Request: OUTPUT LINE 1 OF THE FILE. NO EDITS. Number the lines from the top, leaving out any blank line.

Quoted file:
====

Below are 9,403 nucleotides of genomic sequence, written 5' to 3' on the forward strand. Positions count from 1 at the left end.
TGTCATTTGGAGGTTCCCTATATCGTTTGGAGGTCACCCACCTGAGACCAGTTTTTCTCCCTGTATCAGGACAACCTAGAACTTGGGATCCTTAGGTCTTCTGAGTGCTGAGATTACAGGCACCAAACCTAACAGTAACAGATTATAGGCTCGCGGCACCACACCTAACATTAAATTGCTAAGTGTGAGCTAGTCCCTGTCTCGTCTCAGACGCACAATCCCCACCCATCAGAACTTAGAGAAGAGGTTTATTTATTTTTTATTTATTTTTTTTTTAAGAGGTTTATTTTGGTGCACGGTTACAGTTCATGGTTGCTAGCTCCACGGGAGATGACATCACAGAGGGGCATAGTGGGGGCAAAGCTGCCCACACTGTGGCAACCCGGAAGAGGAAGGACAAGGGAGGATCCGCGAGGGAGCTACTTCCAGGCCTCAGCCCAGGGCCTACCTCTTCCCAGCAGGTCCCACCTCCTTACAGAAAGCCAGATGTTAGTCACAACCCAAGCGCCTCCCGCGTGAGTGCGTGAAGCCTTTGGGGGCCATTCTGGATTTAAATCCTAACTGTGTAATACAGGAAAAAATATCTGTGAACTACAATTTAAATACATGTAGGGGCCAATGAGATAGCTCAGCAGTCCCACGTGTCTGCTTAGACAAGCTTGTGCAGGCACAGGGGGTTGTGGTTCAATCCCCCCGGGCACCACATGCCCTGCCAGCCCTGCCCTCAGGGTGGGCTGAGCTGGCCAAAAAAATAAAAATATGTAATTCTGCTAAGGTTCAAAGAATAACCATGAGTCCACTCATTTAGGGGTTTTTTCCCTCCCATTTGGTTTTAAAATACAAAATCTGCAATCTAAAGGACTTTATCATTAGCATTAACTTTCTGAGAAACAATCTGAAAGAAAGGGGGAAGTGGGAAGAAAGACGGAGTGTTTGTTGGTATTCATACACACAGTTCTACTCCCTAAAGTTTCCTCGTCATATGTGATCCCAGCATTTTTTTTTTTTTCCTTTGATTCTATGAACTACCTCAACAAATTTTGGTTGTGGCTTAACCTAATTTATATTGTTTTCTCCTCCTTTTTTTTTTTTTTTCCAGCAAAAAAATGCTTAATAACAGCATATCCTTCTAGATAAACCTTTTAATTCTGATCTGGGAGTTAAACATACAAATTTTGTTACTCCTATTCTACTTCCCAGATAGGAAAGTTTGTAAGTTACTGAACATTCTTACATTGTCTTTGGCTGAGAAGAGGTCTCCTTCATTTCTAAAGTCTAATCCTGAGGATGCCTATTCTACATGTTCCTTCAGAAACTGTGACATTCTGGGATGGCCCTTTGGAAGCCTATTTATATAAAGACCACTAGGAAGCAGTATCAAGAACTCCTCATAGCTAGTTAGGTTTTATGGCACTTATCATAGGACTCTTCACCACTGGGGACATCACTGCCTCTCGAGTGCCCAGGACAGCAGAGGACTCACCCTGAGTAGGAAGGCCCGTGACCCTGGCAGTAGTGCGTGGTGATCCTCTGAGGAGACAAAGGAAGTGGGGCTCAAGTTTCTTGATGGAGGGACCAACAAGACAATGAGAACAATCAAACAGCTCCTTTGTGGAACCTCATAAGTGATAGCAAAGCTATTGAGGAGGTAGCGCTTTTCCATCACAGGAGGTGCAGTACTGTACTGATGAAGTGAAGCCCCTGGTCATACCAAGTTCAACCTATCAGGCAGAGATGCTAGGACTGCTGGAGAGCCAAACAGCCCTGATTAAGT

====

Below are 9,403 nucleotides of genomic sequence, written 5' to 3' on the forward strand. Positions count from 1 at the left end.